Gamified Rowing Workouts Max Out Fitness and Fun

Gamified Rowing Workouts Max Out Fitness and Fun

Halfway through the third heat of my 1,200-meter row, I took control of the leaderboard—and dammit if I was gonna let go. Every time a competitor eked closer, I shifted into a new gear. In the fourth and final leg, I went all-in and rocketed across the finish line. As I gulped some well-earned water and my chest slowed its erratic heaving, I glimpsed at the final standings of my race. There I was at the top, 22 seconds ahead of the next fastest person, whose screen name was…BARRETis11. So, it seemed I had soundly beaten an 11-year-old. No matter—a win is a win.

Ergatta Rower: What It Is and Who It’s For

I’m working out on Ergatta, a rowing machine and system that came out last year, just in time for exercise to move largely indoors. Co-founder and CEO Tom Aulet tells me he and his R&D partners designed Ergatta for those who don’t necessarily like the rah-rah of group fitness.

Instead, they opted for a game-based system. Strap into the footholds and fire up the high-def screen to log into your dashboard. You’ll first be prompted to do a series of workouts that acclimate Ergatta to your fitness level, setting a baseline. You can choose among tons of rowing patterns that’ll test your endurance, interval prowess, or both. You can also sort by percent of effort, as well as time—anywhere between 10 and 60 minutes. Those are great, and the multi-workout push programs will help you improve your rowing capacity and power. If you want some active recovery, or have a certain push pattern in mind, free row is for you.

But the real fun of Ergatta lies in its races and games. The network pits you against other rowers at your skill level (not in real time). (One day I hope to be with the adults.) But the real advancement comes in Ergatta’s focus on gaming. It mixes rowing with video games to tap into your competitive spirit—and keep your mind off your burning lungs.

I’m a huge fan of “meteor,” in which your stroke corresponds with a fiery ball zooming across the screen. The objective is to pick up coins along the way. To grab high-up coins, you have to do high-intensity intervals, even if you don’t register it as such. Twenty minutes on the rower can be a straight sufferfest. Playing meteor for twenty minutes, on the other hand, is an absolute blast. The graphics are sophisticated and dynamic enough to keep your attention while not overcomplicating or distracting—like old-school Atari got a big boost. Ergatta plans on releasing about a game a month, which automatically uploads onto your system via updates.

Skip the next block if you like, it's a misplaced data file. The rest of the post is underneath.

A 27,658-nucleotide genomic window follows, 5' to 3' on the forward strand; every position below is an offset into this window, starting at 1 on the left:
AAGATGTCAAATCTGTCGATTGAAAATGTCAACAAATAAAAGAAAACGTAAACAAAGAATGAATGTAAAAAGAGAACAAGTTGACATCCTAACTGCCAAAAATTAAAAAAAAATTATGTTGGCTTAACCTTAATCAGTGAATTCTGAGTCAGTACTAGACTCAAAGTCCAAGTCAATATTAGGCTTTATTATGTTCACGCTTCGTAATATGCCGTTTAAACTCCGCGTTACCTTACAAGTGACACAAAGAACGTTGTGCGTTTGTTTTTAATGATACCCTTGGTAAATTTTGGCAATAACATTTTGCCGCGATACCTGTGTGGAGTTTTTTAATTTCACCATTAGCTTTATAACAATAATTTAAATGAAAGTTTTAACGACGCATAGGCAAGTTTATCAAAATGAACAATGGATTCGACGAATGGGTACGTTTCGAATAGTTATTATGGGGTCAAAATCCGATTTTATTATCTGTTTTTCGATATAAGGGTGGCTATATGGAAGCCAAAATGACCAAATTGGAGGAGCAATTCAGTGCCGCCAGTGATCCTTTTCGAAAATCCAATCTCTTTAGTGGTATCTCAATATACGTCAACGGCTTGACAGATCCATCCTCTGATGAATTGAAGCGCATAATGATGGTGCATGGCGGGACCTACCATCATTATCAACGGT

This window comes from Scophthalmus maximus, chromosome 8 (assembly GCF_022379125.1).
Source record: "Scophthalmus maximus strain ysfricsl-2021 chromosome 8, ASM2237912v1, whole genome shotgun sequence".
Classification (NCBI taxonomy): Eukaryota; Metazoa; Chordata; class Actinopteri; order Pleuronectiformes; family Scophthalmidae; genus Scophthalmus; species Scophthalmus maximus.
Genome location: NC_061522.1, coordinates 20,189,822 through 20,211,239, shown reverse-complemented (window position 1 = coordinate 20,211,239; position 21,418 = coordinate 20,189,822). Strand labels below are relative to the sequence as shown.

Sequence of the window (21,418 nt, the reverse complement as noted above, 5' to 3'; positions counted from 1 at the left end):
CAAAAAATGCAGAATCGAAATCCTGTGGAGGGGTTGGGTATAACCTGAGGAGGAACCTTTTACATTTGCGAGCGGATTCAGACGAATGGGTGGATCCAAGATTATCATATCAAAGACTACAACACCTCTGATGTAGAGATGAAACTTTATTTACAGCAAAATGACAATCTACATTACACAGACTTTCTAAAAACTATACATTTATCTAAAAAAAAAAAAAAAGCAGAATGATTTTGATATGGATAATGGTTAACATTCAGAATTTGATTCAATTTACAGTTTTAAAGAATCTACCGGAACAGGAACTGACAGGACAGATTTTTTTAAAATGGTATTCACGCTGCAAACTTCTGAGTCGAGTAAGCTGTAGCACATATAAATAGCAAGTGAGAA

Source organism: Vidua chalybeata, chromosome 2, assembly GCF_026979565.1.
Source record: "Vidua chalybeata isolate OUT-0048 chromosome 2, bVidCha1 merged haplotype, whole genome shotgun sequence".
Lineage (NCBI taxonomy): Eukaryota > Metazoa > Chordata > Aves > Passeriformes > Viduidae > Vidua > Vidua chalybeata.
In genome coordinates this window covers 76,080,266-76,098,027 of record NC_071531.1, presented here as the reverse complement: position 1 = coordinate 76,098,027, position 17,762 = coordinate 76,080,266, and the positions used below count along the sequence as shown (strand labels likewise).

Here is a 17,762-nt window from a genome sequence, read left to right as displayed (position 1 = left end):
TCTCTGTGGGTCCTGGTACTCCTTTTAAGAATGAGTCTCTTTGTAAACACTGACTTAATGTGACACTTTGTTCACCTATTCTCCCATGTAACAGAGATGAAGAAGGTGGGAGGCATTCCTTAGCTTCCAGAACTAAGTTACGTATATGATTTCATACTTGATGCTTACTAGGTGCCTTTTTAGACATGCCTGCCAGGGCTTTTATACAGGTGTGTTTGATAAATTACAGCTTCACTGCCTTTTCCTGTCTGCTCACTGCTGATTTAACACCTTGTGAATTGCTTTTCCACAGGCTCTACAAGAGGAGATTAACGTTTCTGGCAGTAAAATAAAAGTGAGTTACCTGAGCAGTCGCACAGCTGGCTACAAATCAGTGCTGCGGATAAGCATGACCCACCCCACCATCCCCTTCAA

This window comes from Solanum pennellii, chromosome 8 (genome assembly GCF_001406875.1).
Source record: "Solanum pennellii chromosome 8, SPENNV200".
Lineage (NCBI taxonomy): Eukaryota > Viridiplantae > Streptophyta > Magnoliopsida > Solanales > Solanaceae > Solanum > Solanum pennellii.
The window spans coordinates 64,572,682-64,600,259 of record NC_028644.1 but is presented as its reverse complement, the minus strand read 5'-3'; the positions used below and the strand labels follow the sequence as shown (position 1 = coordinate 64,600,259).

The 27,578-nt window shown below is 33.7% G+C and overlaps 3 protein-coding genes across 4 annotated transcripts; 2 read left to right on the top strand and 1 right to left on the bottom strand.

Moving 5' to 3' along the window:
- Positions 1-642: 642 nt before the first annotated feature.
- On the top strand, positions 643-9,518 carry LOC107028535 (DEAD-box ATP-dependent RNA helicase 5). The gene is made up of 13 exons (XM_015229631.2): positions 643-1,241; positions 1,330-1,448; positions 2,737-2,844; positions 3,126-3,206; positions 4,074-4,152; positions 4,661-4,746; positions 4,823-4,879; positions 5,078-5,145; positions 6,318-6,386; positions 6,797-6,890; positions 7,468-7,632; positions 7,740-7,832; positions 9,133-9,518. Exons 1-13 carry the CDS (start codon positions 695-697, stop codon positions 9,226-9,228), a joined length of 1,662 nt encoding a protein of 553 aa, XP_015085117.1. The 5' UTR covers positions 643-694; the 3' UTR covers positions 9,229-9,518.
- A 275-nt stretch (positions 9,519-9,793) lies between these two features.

Ergatta rower in the upright position Courtesy Image

How Gamifying Your Workouts Can Break Fitness Plateaus

There’s a ton of science behind gaming and competition as a way to boost performance. Exercise physiologists and psychologists often work with professional cyclists, since half a second can mean the difference between a first-place finish and not hitting the podium. Adding an element of competition in training, even if it’s in the form of an unseen avatar, can motivate athletes to go faster. Take this study from Northumbrian University in England: Researchers had seasoned cyclists go all-out for 4,000 meters, repeating the test a few times on separate days to get a good idea of each cyclist’s max effort. Then they put the participants in a pseudo virtual reality situation where they competed against an avatar set to their best personal best while they pedaled to control a different avatar in real time. Except researchers lied to the cyclists. The avatar they were competing against was actually set to go 2 percent harder than their personal best, translating to 1 percent faster. And you know what? The cyclists rose to the challenge and beat their best time.

This works for non-athletes too. Recently published research from the University of Bath found when people wore VR screens and cycled against avatars, they improved their physical performance, were more motivated to work hard, and were able to find their way into “flow states”—meaning they got into a rhythm, which is like workout nirvana.

So let’s address the elephant in the room of at-home subscription cardio equipment: the Peloton Bike. This is not Peloton. And that’s by design. If you like the sense of community and interactive motivation that being in a live remote class provides, this might not be for you—but it is for people who don’t care for that kind of workout. It’s not a knock on either method. More like different strokes for different folks.

As far as the equipment itself goes, Ergatta’s got the market cornered on handsomeness. The Brooklyn-based company worked with WaterRower, famed for its hallmark hardwood frames and clear water tank. Fins generate resistance to the handles, making for a smooth, natural-feeling pull. Like other WaterRowers, you can store it upright. And Ergatta’s white glove service is just that—premium.


If there’s one knock, it’s that the speakers embedded in the screen are pretty lousy; the easy fix is that rather than selecting one of the music genre presets, I pipe in music through my living room speaker instead. Problem solved.

Bottom Line

If you like rowing, and you have at least a whiff of competitiveness, Ergatta might just be the equipment for you. Pro-tip: Do yourself a favor and spend extra time opening up your hip flexors. You gotta stay limber when you’re rowing through space.

[$2,199 plus $29/month or $290/year for membership;]

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